When you retain backup records in a different medium, you should follow the media manufacturer's suggested procedures. You should give particular attention to the suggested shelf life of the medium.

If you contract with an outside party for the retention of your electronic records, you are responsible for ensuring that they are available to CRA officials on request.

Requirements for backing up electronic files

When you retain backups of your electronic files, you have to ensure that the backed up data files can be restored in a format that will be accessible and useable by the CRA. See previous information on commonly used formats that can be accessed by CRA equipment.

See Information Circular IC05-1R1, Electronic Record Keeping, and GST/HST Memorandum 15.2, Computerized Records, for more information on ensuring the availability and reliability of backed up data.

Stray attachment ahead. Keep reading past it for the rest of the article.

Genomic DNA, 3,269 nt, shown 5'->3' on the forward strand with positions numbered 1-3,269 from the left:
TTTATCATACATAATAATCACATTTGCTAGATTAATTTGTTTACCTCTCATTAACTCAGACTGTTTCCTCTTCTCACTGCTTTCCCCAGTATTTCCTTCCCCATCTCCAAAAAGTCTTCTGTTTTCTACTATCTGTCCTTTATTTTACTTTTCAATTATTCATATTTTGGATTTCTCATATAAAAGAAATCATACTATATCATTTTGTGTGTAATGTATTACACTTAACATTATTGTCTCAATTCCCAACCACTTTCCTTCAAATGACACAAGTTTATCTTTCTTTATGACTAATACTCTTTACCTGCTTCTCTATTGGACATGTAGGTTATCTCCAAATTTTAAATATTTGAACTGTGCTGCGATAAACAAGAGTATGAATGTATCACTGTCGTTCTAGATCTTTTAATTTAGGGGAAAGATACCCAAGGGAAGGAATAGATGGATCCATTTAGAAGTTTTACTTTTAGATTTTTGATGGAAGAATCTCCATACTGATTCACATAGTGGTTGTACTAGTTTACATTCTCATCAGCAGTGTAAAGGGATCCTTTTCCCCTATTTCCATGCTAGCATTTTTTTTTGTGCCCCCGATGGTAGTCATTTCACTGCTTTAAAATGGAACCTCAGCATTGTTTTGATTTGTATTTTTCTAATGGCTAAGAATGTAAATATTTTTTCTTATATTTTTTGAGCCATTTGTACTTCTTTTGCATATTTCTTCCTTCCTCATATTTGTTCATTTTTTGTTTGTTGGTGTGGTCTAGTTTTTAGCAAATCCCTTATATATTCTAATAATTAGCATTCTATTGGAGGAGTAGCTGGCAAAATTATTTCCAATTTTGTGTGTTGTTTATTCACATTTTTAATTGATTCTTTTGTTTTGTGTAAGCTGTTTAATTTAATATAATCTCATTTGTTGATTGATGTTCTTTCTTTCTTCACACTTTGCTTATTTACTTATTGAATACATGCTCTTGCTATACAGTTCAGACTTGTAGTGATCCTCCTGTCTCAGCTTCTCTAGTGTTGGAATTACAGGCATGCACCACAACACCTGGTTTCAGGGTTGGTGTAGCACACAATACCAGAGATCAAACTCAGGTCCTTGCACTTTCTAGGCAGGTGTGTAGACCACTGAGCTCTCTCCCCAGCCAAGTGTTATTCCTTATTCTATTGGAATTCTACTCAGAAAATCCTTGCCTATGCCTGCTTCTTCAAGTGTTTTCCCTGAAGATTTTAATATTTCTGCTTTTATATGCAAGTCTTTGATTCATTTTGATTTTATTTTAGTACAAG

Imaging

Imaging means generating a readable reproduction of the original paper supporting document. The images can be produced by scanning the paper supporting documents to transform them into electronic files or by creating microfiche or microfilm.

Imaging a paper supporting document generally involves:

  • an accurate reproduction made with the intention of standing in place of the supporting document;
  • interpreting the reproduction to ensure it provides the same information as the supporting document; and
  • ensuring the reproduction is well defined and the significant details are not obscured by the limitations of the reproduction, for example, resolution, tonality, or hues.

Requirements for an acceptable imaging program

You must keep the original version of records. You may, however, produce an electronic image of a paper document, which then can be accepted as the original record provided you follow certain procedures. Imaging and microfilm (including microfiche) reproductions of books of original entry and source documents have to be produced, controlled, and maintained according to the latest national standard of Canada. For more information, see Information Circular IC78-10R5, Books and Records Retention/Destruction, and GST/HST Memorandum 15.1, General Requirements for Books and Records. Also, refer to the Canadian General Standards Board (CGSB) publication, CAN/CGSB 72.11, Microfilm and Electronic Images as Documentary Evidence, and its latest amendment.